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How Effective Are Unemployment Benefit Sanctions? Looking Beyond Unemployment Exit

  • Arni, Patrick

    ()

    (IZA)

  • Lalive, Rafael

    ()

    (University of Lausanne)

  • van Ours, Jan C.

    ()

    (Tilburg University)

This paper provides a comprehensive evaluation of benefit sanctions, i.e. temporary reductions in unemployment benefits as punishment for noncompliance with eligibility requirements. In addition to the effects on unemployment durations, we evaluate the effects on post-unemployment employment stability, on exits from the labor market and on earnings. In our analysis we use a rich set of Swiss register data which allow us to distinguish between ex ante effects, the effects of warnings and the effects of enforcement of benefit sanctions. Adopting a multivariate mixed proportional hazard approach to address selectivity, we find that both warnings and enforcement increase the job finding rate and the exit rate out of the labor force. Warnings do not affect subsequent employment stability but do reduce post-unemployment earnings. Actual benefit reductions lower the quality of post-unemployment jobs both in terms of job duration as well as in terms of earnings. The net effect of a benefit sanction on post-unemployment income is negative. Over a period of two years after leaving unemployment workers who got a benefit sanction imposed face a net income loss equivalent to 30 days of full pay due to the ex post effect. In addition to that, stricter monitoring may reduce net earnings by up to 4 days of pay for every unemployed worker due to the ex ante effect.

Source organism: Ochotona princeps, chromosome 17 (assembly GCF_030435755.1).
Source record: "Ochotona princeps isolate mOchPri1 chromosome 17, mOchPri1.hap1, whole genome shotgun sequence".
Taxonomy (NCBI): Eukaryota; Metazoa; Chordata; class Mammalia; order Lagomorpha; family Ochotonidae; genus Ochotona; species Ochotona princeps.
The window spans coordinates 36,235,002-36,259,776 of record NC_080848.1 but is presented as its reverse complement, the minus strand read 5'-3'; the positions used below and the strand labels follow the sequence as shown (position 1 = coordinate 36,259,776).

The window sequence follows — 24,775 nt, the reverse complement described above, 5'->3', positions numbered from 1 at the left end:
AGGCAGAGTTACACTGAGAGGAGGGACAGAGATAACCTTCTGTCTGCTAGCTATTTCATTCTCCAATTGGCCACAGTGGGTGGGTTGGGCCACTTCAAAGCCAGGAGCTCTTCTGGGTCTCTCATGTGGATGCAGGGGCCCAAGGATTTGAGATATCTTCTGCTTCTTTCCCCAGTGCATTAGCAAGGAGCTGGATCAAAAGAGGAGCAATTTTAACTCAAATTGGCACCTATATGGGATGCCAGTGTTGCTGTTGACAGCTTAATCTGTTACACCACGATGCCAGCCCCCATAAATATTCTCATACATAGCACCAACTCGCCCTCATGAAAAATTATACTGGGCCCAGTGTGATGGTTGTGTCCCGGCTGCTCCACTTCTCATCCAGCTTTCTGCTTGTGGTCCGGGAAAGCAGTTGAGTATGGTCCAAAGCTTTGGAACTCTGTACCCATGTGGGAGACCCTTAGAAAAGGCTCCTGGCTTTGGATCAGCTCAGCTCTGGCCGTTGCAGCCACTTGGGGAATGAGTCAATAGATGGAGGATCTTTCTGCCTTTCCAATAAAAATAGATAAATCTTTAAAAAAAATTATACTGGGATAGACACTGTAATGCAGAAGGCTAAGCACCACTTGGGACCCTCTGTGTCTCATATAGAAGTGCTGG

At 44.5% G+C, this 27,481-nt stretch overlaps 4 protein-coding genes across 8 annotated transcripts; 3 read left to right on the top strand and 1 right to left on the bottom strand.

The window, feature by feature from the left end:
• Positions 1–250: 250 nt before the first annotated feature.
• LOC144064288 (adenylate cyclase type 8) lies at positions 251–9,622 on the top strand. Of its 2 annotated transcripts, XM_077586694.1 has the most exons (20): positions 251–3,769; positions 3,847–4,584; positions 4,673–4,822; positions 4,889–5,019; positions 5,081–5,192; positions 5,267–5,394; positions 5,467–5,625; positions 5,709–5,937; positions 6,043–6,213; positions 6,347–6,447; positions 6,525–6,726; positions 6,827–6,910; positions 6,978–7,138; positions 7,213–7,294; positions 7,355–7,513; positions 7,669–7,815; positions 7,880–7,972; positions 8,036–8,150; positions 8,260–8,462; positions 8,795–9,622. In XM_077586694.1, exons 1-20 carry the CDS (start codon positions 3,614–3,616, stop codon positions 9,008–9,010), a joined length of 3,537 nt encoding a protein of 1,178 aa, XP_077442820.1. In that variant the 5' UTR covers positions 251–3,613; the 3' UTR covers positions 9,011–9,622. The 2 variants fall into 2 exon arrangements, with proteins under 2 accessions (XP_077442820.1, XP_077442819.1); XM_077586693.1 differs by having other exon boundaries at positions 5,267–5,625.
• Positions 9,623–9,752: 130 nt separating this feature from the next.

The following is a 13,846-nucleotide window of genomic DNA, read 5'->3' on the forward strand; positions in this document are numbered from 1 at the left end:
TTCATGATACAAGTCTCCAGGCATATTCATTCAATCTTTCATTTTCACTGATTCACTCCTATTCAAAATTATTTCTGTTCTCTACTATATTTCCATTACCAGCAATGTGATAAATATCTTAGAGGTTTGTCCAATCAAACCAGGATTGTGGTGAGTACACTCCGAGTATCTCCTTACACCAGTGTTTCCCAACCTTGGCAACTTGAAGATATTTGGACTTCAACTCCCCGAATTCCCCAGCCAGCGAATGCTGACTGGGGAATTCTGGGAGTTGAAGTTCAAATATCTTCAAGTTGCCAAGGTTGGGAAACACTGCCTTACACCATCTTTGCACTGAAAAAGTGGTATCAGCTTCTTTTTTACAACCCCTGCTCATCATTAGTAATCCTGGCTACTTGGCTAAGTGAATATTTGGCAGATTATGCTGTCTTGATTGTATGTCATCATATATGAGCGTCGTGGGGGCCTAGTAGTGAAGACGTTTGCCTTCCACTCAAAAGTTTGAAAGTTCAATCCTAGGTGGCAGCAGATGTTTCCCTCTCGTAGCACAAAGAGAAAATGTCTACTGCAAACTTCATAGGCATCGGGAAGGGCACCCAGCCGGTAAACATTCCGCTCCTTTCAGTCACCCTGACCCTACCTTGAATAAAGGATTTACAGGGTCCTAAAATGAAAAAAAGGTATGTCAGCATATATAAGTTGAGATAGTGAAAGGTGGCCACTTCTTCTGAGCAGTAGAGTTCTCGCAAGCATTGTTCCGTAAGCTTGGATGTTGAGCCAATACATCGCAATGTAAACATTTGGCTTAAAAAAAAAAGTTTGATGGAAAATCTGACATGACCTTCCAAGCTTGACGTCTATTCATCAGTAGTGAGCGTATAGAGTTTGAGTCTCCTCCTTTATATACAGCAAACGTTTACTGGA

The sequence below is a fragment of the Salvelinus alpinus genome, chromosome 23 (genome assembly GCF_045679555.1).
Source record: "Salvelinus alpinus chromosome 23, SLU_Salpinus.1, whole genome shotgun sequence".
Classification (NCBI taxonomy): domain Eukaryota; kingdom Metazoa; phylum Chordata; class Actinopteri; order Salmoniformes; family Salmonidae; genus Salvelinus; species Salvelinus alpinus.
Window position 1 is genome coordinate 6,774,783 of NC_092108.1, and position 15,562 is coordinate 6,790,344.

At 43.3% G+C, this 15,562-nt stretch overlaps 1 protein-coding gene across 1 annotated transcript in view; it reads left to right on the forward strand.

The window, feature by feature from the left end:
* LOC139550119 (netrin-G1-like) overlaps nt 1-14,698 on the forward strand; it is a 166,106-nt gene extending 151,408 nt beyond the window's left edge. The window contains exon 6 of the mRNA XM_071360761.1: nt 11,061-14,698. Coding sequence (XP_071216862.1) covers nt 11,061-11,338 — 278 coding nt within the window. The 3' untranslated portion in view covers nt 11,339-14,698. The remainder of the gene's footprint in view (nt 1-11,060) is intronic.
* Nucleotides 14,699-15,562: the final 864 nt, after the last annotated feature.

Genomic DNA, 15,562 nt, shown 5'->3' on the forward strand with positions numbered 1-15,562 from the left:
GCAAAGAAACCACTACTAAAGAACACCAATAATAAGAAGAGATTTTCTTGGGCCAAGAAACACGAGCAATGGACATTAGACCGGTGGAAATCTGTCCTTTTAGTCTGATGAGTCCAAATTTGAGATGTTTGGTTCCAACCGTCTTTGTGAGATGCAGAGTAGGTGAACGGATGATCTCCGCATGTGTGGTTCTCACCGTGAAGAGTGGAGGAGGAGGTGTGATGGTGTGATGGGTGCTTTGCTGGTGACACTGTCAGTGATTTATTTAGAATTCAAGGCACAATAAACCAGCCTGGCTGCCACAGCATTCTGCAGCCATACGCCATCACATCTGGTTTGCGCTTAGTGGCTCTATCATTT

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Paper provided by Institute for the Study of Labor (IZA) in its series IZA Discussion Papers with number 4509.

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Length: 54 pages
Date of creation: Oct 2009
Date of revision:
Handle: RePEc:iza:izadps:dp4509
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  1. Daniel H. Klepinger & Terry R. Johnson & Jutta M. Joesch, 2002. "Effects of Unemployment Insurance Work-Search Requirements: The Maryland Experiment," ILR Review, Cornell University, ILR School, vol. 56(1), pages 3-22, October.
  2. Jan Boone & Jan C. van Ours, 2006. "Modeling Financial Incentives to Get the Unemployed Back to Work," Journal of Institutional and Theoretical Economics (JITE), Mohr Siebeck, Tübingen, vol. 162(2), pages 227-252, June.
  3. Donald, Stephen G & Green, David A & Paarsch, Harry J, 2000. "Differences in Wage Distributions between Canada and the United States: An Application of a Flexible Estimator of Distribution Functions in the Presence of Covariates," Review of Economic Studies, Wiley Blackwell, vol. 67(4), pages 609-33, October.
  4. Heckman, James & Singer, Burton, 1984. "A Method for Minimizing the Impact of Distributional Assumptions in Econometric Models for Duration Data," Econometrica, Econometric Society, vol. 52(2), pages 271-320, March.
  5. Bonnal, Liliane & Fougere, Denis & Serandon, Anne, 1997. "Evaluating the Impact of French Employment Policies on Individual Labour Market Histories," Review of Economic Studies, Wiley Blackwell, vol. 64(4), pages 683-713, October.
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